The world has been rocked by data breaches in recent years. Sony Pictures Entertainment, JP Morgan Chase & Co., Home Depot, Target, Michael’s Stores, Inc., Premera Blue Cross, UPS, Staples, Barnes & Noble, Starbucks, Anthem Health Insurance, CVS- each of these companies has been implicated by a data breach within the past two years, and the list goes on. In 2014, the JPMorgan Chase Co. data breach alone affected 76 million households and seven million small businesses, and this year 80 million patient records were hacked in the Anthem Health Insurance breach. What happens, though, when the information is merely exposed but there is no proof of any actual harm? Spokeo Inc. v. Robins, a case pending on the Supreme Court, addresses whether plaintiffs can sue companies merely based on harm with no visible economic consequences.
On November 2, the Supreme Court heard oral argument in Spokeo, where plaintiff, Robins, claimed that, Spokeo, the people search website, disseminated false information about him including the fact that he is married, wealthy and employed. Robins claimed that Spokeo violated the provisions of the FCRA, by failing to notify him, and alleged that the erroneous material adversely affecting his credit, insurance and employment prospects. It is important to note that there were no demonstrable adverse affects, simply the fear that the falsified information would harm him. Spokeo sought dismissal based on the fact that Robins did not suffer any “real world harm.” The district court ultimately granted Spokeo’s motion to dismiss, due to the absence of concrete injuries, but the Ninth Circuit reversed this holding on appeal.
To bring these suits in the first place, plaintiffs must satisfy Article III standing and demonstrate that they have suffered an “injury in fact” that is concrete and particularized, actual or imminent, fairly traceable to the challenged action of the defendant, and that will likely be redressed by a favorable decision, as opposed to mere speculation. Typically, to prove an injury in fact, plaintiffs must show some actual harm in order to claim monetary damages. Yet, sometimes, actual damages are either nonexistent or difficult to prove. Congress has enacted numerous statutes to remedy this problem and award statutory damages in such circumstances.
Although Spokeo deals with the unauthorized disclosure of information and the FCRA, it is important to note that the Supreme Court’s ruling in this case will have widespread ramifications. By ruling in favor of Robins, SCOTUS would confer Article III standing on plaintiffs based on a bare statutory violation. Although this is problematic on its face for plaintiff lawsuits, the real issue is the repercussions for class action lawsuits; it essentially opens the doors for class actions suits brought by plaintiffs who cannot point to any identifiable financial injury for statutory damages. Among these statutes are the Telephone Consumer Protection Act, Truth In Lending Act, Electronic Fund Transfer Act, Fair Debt Collection Practices Act, Fair Housing Act, Fair Credit Reporting Act, and Real Estate Settlement Procedures Act.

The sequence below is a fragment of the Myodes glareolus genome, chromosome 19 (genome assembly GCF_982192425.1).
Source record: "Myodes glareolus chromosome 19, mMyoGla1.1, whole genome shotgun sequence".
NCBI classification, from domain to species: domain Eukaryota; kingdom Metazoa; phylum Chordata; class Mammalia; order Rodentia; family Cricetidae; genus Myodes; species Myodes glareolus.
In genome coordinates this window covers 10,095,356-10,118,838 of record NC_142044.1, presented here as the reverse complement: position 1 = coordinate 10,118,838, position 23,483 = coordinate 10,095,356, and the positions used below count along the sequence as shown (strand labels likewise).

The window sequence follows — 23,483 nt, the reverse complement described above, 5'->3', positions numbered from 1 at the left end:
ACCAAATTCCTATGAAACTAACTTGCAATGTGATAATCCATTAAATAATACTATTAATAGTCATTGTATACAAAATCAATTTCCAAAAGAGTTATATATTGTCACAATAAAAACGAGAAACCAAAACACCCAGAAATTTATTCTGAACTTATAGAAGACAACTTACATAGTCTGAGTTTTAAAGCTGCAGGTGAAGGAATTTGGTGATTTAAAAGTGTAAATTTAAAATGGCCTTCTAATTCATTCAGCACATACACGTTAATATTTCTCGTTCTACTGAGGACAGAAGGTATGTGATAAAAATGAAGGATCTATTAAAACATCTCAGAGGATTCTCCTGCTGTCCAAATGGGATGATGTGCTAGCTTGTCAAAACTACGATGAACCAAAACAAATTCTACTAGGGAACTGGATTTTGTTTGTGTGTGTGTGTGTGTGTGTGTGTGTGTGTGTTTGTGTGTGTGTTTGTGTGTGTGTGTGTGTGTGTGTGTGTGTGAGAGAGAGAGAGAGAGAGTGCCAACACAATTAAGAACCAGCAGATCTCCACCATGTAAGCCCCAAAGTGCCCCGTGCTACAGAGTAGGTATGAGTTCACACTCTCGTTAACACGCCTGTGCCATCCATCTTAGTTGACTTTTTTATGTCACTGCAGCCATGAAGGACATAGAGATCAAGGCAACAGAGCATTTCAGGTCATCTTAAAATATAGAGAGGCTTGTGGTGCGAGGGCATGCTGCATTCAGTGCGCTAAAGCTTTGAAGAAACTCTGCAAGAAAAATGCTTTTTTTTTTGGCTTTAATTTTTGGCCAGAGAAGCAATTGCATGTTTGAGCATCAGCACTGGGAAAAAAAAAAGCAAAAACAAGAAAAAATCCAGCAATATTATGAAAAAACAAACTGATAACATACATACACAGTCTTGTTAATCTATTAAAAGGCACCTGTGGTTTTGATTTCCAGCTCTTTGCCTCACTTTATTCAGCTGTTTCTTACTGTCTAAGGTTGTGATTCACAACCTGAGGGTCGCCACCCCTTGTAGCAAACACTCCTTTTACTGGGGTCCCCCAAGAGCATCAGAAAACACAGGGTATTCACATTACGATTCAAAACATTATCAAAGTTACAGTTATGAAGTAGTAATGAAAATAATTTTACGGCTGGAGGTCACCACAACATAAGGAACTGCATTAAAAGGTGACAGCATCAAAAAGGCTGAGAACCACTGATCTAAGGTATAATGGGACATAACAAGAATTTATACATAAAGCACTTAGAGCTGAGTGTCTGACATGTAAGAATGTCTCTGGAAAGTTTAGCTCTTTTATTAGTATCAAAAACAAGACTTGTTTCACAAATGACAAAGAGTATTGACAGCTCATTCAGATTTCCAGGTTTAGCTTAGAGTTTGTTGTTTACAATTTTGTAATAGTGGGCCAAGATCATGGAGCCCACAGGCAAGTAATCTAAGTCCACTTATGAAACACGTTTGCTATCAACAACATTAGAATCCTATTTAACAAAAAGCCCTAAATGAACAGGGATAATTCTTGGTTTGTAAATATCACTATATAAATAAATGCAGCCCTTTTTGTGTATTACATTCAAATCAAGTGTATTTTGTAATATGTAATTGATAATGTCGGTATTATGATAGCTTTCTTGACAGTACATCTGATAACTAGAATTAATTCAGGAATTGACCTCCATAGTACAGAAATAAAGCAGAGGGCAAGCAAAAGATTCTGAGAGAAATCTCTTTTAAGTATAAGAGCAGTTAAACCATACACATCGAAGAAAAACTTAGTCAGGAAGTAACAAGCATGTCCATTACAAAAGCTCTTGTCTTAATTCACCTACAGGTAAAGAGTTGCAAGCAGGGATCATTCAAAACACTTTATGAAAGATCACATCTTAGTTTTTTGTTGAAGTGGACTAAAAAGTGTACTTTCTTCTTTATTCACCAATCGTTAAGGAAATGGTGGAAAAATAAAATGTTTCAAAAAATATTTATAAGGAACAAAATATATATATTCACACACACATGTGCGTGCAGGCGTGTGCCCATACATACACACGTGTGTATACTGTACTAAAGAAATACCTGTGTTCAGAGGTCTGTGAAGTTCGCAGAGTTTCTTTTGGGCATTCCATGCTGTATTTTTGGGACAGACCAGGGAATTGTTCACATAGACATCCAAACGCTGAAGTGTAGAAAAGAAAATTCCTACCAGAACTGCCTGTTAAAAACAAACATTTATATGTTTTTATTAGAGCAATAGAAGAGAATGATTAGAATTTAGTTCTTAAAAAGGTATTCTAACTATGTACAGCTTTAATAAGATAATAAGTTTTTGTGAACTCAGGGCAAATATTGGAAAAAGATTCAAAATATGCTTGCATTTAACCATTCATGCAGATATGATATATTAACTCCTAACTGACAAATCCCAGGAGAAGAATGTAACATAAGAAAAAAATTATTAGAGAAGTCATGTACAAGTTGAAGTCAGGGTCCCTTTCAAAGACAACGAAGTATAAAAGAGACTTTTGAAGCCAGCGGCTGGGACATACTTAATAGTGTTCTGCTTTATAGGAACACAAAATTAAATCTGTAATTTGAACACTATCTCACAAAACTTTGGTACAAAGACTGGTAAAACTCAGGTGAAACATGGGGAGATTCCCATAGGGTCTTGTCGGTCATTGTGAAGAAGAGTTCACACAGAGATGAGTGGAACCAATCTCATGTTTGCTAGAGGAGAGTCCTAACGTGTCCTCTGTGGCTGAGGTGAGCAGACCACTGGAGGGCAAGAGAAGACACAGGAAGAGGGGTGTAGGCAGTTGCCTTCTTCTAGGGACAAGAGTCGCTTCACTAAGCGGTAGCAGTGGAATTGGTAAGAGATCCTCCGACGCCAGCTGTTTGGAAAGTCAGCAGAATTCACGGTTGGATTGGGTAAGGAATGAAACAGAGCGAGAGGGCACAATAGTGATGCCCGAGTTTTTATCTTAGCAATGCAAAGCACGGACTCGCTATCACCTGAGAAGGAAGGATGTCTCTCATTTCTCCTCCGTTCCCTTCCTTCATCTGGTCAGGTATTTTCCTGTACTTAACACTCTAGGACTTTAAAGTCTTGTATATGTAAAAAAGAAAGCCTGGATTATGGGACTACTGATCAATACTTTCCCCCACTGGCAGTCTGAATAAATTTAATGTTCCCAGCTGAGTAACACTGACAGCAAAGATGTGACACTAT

The last time the Supreme Court addressed injury sufficiency for standing was in the 2013 landmark case, Clapper v. Amnesty International USA, challenging the Foreign Intelligence Surveillance Act. Justice Alito, writing for the majority, held that “respondents cannot manufacture standing merely by inflicting harm on themselves based on their fears of hypothetical future harm that is not certainly impending.” If Clapper is any indication, it seems that the Ninth Circuit’s holding could be reversed.
In a 2015 Cost of Data Breach Study, Ponemon Institute found that the average cost for a data breach was $3.79 million. Given the prevalence of data breaches in the past years and the multi million dollar settlements that have resulted, it is no surprise that some of the largest tech companies are among those who have filed amicus brief’s in support of Spokeo’s petition to the Supreme Court. Companies including Facebook, Ebay, Google, Yahoo, Netflix, Twitter, LinkedIn and other business groups have already joined in on the action, fearing Spokeo will pave the way for a flood of class actions from plaintiffs without a concrete injury or clear liability.
Board of directors and senior executives may have been more relaxed about the risks posed by data breaches in the past. However, with Spokeo pending, companies now should be concerned with reputational damage and the threat of even more class action lawsuits as a result of these breaches. While directors may not have much control over the Supreme Court Justices, they do retain control of their corporation and there are measures they can take to reduce the costs of the breach upfront. The Ponemon Study found that business continuity management, quicker identification of the breach, board involvement and the purchase of insurance are all factors that can reduce the cost of a data breach.
If Robins is denied standing, it is unclear what other recourse individuals will have against companies when actual harm is speculative. Companies should watch out for the Court’s ruling to ensure they can adequately guard themselves from impending liability.
 Ponemon institute “2015 Cost of data Breach Study: Global Analysis” available at http://nhlearningsolutions.com/Portals/0/Documents/2015-Cost-of-Data-Breach-Study.PDF
 Spokeo, Inc. v. Robins, 2015 WL 4148655 (U.S.), 51 (U.S.,2015)
 Id. at 2.
 Valerie B. Barnhart, Employee Data Privacy Issues: Risk and Responsibility in Cyberincidents, 22 Westlaw Journal Class Action 2 (2015).
 See paragraph 2, supra for a list of statutes.
 133 S. Ct. 1138 (2013)
 See supra note 1.
 Spokeo, Inc. v. Robins, 2014 WL 2582797 (U.S.), 5